Pet Peeves

I promise you, I roll my eyes as I edit My First Sketch all the time, cursing myself and my annoying voice. I listen to a ton of podcasts, and as much as I love the format, I have generated a list of pet peeves that I personally try to avoid when I talk to people. But, I feel I’ve traded my pet peeves as a listener for annoying tics as a host.

The agreement moan: especially when listening to faith and religion podcasts, you make a good point and the other person lets out a moan as an audible thumbs up. I’ve tried to avoid this, replacing that with “very nice,” “oh, cool,” and so on.

Negativity as a fan: I’ve unsubscribed to a couple fandom podcasts recently, because the hosts have gotten so negative and nitpicky about the topic. I get it. The creatives forces aren’t giving you what you want, but it’s exhausting that you think what you’re a fan of owes you anything. I don’t think I’m too bad at this, despite my very real opinion that sketch is better than improv.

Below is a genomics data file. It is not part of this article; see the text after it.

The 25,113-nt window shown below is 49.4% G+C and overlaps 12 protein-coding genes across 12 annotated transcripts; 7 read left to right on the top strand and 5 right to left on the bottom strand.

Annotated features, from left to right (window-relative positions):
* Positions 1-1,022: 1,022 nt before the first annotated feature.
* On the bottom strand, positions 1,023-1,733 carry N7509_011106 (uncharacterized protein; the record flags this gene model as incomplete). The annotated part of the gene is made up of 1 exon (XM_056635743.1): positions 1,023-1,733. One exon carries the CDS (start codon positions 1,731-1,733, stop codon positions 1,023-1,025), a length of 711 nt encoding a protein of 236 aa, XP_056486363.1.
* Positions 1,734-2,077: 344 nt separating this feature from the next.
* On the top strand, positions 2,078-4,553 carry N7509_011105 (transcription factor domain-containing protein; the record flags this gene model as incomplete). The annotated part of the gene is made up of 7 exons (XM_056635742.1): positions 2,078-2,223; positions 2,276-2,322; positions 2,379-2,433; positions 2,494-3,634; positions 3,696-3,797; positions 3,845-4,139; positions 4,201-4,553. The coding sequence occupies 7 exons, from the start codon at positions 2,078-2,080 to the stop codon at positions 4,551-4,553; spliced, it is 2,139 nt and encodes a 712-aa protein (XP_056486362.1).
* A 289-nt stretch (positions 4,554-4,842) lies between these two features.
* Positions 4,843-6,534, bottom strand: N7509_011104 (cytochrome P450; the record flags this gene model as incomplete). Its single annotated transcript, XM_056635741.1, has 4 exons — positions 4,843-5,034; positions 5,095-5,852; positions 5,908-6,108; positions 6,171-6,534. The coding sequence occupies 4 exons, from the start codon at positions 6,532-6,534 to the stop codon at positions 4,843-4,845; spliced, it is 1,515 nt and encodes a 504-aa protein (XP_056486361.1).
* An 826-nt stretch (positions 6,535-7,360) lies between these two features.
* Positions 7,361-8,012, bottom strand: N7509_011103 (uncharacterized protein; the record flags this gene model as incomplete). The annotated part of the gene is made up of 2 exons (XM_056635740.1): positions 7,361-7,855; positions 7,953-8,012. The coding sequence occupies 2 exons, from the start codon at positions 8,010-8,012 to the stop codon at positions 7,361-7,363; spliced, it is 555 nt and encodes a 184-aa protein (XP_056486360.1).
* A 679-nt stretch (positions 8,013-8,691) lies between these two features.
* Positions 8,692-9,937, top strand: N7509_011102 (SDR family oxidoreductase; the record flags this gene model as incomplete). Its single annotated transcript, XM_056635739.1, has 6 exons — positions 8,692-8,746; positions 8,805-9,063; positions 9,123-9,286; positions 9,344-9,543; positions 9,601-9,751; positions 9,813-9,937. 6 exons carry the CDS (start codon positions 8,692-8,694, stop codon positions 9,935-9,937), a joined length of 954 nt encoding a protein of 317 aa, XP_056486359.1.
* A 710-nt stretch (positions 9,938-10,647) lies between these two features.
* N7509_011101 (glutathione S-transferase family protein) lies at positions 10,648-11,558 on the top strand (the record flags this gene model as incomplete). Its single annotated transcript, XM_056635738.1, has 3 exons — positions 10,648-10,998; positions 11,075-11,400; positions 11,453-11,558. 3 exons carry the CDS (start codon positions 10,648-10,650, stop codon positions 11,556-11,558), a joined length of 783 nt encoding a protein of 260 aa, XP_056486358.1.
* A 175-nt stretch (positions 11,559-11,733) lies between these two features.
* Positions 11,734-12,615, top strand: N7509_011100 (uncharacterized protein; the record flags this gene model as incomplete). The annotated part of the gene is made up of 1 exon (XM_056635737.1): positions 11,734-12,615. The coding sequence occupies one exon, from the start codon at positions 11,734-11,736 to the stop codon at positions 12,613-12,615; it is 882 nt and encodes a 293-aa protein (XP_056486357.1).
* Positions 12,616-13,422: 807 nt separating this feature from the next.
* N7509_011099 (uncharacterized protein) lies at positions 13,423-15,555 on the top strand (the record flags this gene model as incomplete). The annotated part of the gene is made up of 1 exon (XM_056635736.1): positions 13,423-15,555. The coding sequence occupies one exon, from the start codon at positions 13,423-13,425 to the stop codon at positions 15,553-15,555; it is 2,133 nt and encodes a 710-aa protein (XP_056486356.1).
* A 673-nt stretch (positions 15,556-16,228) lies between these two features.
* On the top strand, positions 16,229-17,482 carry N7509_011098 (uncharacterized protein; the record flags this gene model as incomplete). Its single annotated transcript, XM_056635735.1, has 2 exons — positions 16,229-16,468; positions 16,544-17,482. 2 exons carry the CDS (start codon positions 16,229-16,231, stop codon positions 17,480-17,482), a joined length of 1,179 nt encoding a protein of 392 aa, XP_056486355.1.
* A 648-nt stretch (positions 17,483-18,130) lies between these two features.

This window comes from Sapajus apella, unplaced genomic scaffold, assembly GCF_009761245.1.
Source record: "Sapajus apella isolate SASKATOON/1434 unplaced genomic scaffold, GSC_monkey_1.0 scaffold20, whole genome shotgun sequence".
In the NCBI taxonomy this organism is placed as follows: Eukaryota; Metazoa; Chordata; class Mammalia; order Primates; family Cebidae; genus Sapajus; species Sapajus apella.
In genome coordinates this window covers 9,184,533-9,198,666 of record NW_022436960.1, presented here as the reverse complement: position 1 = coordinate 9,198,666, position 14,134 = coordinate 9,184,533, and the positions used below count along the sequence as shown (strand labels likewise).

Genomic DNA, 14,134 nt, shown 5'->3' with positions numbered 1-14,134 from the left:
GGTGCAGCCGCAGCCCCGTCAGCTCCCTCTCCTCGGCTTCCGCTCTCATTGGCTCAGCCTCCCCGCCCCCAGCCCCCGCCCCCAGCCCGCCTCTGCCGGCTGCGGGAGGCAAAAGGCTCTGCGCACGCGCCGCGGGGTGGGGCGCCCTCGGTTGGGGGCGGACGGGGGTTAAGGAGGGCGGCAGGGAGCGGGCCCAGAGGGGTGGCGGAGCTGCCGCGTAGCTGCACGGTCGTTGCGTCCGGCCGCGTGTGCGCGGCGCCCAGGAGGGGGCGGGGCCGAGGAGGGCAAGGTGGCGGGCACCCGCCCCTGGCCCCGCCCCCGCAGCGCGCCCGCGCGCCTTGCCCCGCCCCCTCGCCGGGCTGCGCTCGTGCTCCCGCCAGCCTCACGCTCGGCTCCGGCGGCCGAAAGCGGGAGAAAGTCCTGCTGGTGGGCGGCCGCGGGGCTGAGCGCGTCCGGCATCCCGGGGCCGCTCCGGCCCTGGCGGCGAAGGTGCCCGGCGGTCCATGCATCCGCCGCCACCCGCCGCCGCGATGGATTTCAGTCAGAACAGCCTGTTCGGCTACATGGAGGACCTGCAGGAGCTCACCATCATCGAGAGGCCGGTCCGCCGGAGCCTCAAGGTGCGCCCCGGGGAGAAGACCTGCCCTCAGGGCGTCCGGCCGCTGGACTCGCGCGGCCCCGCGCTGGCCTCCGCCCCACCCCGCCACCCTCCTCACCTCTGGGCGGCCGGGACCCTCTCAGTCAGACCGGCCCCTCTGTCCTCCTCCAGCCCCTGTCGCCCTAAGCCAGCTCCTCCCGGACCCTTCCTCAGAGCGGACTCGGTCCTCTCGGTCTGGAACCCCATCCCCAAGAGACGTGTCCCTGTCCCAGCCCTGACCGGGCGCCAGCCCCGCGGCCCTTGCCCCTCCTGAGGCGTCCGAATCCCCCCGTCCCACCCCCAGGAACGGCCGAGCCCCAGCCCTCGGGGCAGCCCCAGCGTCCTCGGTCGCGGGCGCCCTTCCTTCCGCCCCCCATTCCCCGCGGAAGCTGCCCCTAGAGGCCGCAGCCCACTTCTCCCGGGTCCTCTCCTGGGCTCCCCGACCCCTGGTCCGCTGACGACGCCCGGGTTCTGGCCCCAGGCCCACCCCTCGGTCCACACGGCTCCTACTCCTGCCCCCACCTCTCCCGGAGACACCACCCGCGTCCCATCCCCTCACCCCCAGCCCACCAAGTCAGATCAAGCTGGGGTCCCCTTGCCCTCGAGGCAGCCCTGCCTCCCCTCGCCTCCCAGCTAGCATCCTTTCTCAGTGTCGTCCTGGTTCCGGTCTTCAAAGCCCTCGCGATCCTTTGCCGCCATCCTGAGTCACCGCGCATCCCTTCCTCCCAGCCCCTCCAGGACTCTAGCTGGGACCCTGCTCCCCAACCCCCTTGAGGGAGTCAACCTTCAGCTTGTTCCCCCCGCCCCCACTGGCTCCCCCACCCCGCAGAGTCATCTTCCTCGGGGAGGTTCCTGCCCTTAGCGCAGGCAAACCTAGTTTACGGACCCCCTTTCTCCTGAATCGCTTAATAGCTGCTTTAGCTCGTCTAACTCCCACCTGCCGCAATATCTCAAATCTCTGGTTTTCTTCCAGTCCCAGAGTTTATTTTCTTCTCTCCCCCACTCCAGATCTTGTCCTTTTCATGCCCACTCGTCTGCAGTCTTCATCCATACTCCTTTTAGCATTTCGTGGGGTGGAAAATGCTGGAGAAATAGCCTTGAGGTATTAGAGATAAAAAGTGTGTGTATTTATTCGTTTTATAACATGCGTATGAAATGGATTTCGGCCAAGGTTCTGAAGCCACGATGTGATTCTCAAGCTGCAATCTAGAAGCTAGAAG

Repeating yourself: People make fun of Marc Maron all the time, because he repeats himself in various interviews. But I think he understands that not everyone listens to every episode. I know I repeat myself about: the Phil Hartman book, not understanding Holy Grail when I first saw it, and so on. But I fully believe I can count on my hands (and probably name) any person that has listened to every MFS.

Long intros: And I don’t mean the monologuing. I mean the social media plugs of everyone you know and every social media site from Twitter to Friendster. If my intros ever go over five minutes, you can punch me in the arm when you see me.

Audible pauses: My high school English teacher had a buzzer that he’d hit whenever you’d say “um,” “uh,” and “like.” I say “so” before half my sentence and “like” wayyyy too much. As much as I like the podcast being conversational, my like and so count is way too high.

Joshua HighamComment